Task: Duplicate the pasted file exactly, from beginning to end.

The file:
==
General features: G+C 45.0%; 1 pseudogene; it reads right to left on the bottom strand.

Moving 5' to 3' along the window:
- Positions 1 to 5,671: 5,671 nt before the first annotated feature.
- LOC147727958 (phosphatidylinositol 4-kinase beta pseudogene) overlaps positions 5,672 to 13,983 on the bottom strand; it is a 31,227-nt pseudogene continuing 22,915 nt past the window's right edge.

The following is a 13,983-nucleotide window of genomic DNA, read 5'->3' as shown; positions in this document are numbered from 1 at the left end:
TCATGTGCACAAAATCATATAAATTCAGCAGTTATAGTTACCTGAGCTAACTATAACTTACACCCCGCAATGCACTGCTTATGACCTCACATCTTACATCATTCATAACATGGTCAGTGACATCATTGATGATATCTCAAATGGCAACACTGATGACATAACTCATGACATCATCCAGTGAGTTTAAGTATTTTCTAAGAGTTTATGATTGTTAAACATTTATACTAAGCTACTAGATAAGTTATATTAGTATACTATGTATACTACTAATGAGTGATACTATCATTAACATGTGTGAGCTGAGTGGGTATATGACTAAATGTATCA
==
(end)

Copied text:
General features: G+C 45.0%; 1 pseudogene; it reads right to left on the bottom strand.

Moving 5' to 3' along the window:
- Positions 1 to 5,671: 5,671 nt before the first annotated feature.
- LOC147727958 (phosphatidylinositol 4-kinase beta pseudogene) overlaps positions 5,672 to 13,983 on the bottom strand; it is a 31,227-nt pseudogene continuing 22,915 nt past the window's right edge.

The following is a 13,983-nucleotide window of genomic DNA, read 5'->3' as shown; positions in this document are numbered from 1 at the left end:
TCATGTGCACAAAATCATATAAATTCAGCAGTTATAGTTACCTGAGCTAACTATAACTTACACCCCGCAATGCACTGCTTATGACCTCACATCTTACATCATTCATAACATGGTCAGTGACATCATTGATGATATCTCAAATGGCAACACTGATGACATAACTCATGACATCATCCAGTGAGTTTAAGTATTTTCTAAGAGTTTATGATTGTTAAACATTTATACTAAGCTACTAGATAAGTTATATTAGTATACTATGTATACTACTAATGAGTGATACTATCATTAACATGTGTGAGCTGAGTGGGTATATGACTAAATGTATCA